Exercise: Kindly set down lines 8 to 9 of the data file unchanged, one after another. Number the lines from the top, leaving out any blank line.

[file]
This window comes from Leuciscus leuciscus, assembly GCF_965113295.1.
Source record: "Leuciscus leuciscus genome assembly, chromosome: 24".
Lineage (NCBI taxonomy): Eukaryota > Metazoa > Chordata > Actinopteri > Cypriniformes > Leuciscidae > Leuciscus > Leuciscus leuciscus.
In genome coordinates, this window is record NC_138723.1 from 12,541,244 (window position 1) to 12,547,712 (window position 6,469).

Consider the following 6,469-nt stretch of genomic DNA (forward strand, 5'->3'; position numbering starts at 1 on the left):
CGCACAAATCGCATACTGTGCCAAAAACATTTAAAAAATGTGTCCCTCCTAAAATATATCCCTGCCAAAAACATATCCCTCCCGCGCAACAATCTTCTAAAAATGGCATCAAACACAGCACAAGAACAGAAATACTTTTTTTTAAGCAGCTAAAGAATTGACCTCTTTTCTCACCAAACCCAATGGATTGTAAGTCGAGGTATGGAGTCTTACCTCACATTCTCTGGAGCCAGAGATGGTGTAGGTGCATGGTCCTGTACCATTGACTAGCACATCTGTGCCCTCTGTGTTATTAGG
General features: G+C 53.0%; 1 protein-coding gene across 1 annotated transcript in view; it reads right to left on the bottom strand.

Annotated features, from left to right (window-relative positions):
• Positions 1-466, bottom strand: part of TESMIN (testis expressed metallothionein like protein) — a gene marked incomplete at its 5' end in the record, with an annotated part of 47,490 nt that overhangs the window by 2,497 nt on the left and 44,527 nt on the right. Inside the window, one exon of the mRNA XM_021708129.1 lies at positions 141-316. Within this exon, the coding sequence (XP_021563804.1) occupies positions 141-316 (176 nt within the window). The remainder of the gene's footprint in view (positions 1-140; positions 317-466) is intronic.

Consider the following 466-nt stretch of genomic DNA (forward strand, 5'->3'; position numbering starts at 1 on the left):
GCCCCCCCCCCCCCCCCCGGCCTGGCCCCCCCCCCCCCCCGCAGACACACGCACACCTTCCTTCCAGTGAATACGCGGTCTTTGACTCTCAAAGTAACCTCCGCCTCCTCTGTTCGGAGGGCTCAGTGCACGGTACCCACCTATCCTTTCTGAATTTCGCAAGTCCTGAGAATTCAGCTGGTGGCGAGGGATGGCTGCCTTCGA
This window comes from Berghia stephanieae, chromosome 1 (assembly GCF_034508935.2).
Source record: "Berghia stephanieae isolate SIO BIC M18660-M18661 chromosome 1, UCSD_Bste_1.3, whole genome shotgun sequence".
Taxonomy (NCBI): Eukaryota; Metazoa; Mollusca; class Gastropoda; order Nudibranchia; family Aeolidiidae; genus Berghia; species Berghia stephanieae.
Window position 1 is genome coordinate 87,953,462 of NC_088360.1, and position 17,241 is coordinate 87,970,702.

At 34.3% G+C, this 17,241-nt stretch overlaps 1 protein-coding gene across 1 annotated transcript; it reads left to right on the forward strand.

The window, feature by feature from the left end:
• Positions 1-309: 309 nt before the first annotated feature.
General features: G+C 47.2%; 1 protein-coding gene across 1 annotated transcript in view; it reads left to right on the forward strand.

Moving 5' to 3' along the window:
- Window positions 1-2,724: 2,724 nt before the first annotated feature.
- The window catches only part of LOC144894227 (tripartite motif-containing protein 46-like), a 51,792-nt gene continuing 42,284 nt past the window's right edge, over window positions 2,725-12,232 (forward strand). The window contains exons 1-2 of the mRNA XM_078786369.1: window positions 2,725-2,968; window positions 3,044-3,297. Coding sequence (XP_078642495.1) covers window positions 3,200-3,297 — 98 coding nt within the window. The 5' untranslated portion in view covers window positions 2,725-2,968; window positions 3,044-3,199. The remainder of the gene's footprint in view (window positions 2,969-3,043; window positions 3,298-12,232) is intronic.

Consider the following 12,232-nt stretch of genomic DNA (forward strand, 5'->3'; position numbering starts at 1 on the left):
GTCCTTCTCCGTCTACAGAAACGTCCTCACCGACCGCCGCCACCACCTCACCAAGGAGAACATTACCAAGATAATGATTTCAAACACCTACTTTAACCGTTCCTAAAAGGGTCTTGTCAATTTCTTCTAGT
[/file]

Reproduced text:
Annotated features, from left to right (window-relative positions):
• Positions 1-466, bottom strand: part of TESMIN (testis expressed metallothionein like protein) — a gene marked incomplete at its 5' end in the record, with an annotated part of 47,490 nt that overhangs the window by 2,497 nt on the left and 44,527 nt on the right. Inside the window, one exon of the mRNA XM_021708129.1 lies at positions 141-316. Within this exon, the coding sequence (XP_021563804.1) occupies positions 141-316 (176 nt within the window). The remainder of the gene's footprint in view (positions 1-140; positions 317-466) is intronic.